‘Heartbreak Hotel,’ new Elvis tribute, to open on Las Vegas Strip
“Elvis Presley’s Heartbreak Hotel in Concert,” charting the Kings early years, opens at Harrah’s Showroom on April 15, performing 8 p.m. Wednesdays through Mondays (dark Tuesdays) with additional 3 p.m. performances Sundays.
Updated February 22, 2019 - 9:58 am
Fans of the King of Rock ‘n’ Roll are gonna find a new place to dwell.
“Elvis Presley’s Heartbreak Hotel in Concert,” charting the King’s early years, opens at Harrah’s Showroom on April 15, performing 8 p.m. Wednesdays through Mondays (dark Tuesdays) with additional 3 p.m. performances Sundays. (Tickets are on sale Tuesday and start at $49, minus fees, and are available at Harrah’s box office, harrahslasvegas.com, ticketmaster.com or by calling 702-777-2782.)
The future of the show “Heartbreak” is replacing — Tenors of Rock — is unclear. It is certain the Tenors end their run at Harrah’s on March 25. Producer Seth Yudof of UD Factory says venue renovations need to be agreed upon before the five-man vocal group can announce its next home (with Sin City Theater leading the list of possible rooms). The Tenors have held down the 8 p.m. slot but have been reviewing venues ever since Caesars Entertainment became interested in the Presley show.
The Righteous Brothers are holding down the 6 p.m. slot at Harrah’s Showroom on Tuesdays through Thursdays.
The “Heartbreak” concert show is something the prequel to “Million Dollar Quartet,” the production depicting the Dec. 6, 1956, meeting between Elvis, Johnny Cash, Jerry Lee Lewis and Carl Perkins at Sun Studios that played Harrah’s for nearly four years before ending in 2016. The Vegas show is inspired by the musical originally written and directed by Floyd Mutrux, adapted for the stage by Ivan Menchell. Broadway veteran Jeff Calhoun is staging the show at Harrah’s.
“Heartbreak” most recently played Chicago’s Broadway Playhouse Place from June 30-Sept. 9. Similar to “MDQ,” the music in the rock ‘n’ roll show is performed live. But unlike “MDQ” and its own original production, the Vegas versoin of the Elvis show is primarily a concert performance. There is band banter, but no script, in this show.
A holdover from the show’s earliest edition, Eddie Clendening, is tackling the lead role as the King.
Clendening is a star among Elvis tribute artists, originating the Presley role in “MDQ” on Broadway for 2,200 performances. The Blue Moon Boys, Elvis’s original backing band, are represented by Matt Codina, who originated the role of guitarist Scotty Moore in the musical; bassist Jonny Bowler, who has backed Wanda Jackson, Guana Batz and Levi Dexter; drummer Cole Maxwell, who has backed Andre Williams, Dick Dale and Brian Setzer; and pianist/music director Colte Julian, who portrayed Lewis on “MDQ’s” national tour.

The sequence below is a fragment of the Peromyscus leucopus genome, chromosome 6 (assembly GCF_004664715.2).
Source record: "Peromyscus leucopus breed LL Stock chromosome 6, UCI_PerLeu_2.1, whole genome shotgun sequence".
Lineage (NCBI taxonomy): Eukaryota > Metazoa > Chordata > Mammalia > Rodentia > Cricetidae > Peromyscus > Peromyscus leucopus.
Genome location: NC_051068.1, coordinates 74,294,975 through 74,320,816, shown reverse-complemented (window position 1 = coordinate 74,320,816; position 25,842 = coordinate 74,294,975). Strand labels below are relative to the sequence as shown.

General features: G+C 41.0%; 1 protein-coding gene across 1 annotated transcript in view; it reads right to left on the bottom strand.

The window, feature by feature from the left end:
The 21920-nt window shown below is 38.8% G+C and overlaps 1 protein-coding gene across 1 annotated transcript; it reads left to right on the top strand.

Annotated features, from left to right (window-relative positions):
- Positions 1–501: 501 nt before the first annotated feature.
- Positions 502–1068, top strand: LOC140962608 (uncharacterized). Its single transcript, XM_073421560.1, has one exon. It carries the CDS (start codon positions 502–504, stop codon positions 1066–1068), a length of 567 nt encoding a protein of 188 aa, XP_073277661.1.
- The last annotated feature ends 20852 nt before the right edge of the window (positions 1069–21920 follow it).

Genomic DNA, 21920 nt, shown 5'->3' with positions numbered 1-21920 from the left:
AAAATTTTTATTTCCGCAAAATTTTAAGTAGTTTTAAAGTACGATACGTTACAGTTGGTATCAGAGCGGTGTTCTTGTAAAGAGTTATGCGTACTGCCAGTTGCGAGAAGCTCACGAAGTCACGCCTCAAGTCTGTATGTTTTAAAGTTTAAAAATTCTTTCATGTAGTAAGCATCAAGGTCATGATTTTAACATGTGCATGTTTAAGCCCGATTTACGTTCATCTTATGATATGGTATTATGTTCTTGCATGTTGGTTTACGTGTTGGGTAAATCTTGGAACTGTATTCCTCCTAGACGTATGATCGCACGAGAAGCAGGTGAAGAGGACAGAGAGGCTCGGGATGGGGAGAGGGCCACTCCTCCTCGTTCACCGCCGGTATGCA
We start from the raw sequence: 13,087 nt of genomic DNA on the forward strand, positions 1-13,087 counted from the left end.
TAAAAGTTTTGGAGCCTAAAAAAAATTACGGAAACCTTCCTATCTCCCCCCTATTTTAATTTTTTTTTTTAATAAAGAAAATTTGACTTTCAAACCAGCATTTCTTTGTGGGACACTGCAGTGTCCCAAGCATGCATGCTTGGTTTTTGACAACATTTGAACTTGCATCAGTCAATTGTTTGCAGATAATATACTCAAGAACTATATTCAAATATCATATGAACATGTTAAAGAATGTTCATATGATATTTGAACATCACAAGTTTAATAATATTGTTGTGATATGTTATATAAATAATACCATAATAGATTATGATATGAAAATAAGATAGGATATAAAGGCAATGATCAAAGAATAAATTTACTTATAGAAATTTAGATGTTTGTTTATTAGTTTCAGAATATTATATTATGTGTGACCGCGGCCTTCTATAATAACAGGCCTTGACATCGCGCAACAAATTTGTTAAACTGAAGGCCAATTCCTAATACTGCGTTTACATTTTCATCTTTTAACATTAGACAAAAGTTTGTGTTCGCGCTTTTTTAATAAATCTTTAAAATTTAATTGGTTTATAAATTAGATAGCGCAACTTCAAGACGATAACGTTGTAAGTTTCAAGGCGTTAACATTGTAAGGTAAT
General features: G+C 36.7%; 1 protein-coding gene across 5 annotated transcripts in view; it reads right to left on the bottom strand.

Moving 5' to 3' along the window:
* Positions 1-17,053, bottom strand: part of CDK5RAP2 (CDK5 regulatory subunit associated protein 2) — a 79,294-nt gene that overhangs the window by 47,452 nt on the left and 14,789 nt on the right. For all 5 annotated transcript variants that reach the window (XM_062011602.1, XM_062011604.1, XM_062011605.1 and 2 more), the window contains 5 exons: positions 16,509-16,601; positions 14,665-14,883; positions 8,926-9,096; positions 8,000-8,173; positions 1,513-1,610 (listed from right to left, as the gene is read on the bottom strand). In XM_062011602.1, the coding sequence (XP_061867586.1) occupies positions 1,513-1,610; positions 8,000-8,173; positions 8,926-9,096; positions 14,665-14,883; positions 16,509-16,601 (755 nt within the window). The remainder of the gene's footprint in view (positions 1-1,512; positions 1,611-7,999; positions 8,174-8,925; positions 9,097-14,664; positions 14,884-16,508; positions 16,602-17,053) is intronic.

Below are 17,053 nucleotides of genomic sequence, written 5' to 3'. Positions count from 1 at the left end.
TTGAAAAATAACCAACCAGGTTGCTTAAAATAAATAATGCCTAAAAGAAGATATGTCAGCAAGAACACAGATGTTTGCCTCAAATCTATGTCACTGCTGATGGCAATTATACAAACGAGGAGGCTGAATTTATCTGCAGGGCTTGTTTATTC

Significantly, “Heartbreak” is an estate-licensed production formally authorized by Elvis Presley Enterprises and Authentic Brands Group. The show’s producers, Robbins Lane Entertainment, have a history in Las Vegas with its “Rock of Ages” musical, which ran at Venetian and Rio for a little more than three years, ending New Year’s Day 2017.
“There is no better place for ‘Elvis Presley’s Heartbreak Hotel in Concert’ to perform than in Las Vegas, the city where Elvis Presley performed some of his most memorable shows,” Scott Prisand, producer for Robbins Lane Entertainment, said in a statement. Seth Fass of Robbins Lane added, “Whether you love Elvis, love his music or just love a good storytelling concert about the birth of rock ‘n’ roll, this production has something for everyone.”
But even as Presley and Las Vegas are inexorably linked, the Elvis brand has not been a surefire hit in major Vegas venues. The Elvis Presley Enterprise-licensed Elvis show and museum attraction faltered at Westgate Las Vegas (in the very theater Presley sold out 636 consecutive shows) in the spring of 2015.
Also, “Viva Elvis,” a highly anticipated and seemingly invulnerable partnership between Cirque du Soleil and the Elvis estate at Aria, closed in a 2½-year run in August 2012. That show was the rare Cirque production that did not take hold in Vegas, even as a tribute to one of the city’s greatest entertainers.
But Elvis survives as a key figure in “Legends in Concert” at Tropicana, and with Steve Connolly’s long-running “Spirit of the King” show at Four Queens. The Elvis-powered “All Shook Up” has been running for five years at V Theater at Miracle Mile Shops. And Pete “Big Elvis” Vallee has been churning out the Presley hits for 22 years on the Strip. Today, you can find him at Piano Bar at Harrah’s, just downstairs from the entrance of “Heartbreak Hotel.”
John Katsilometes’ column runs daily in the A section. His PodKats podcast can be found at reviewjournal.com/podcasts.Contact him at email@example.com. Follow @johnnykats on Twitter, @JohnnyKats1 on Instagram.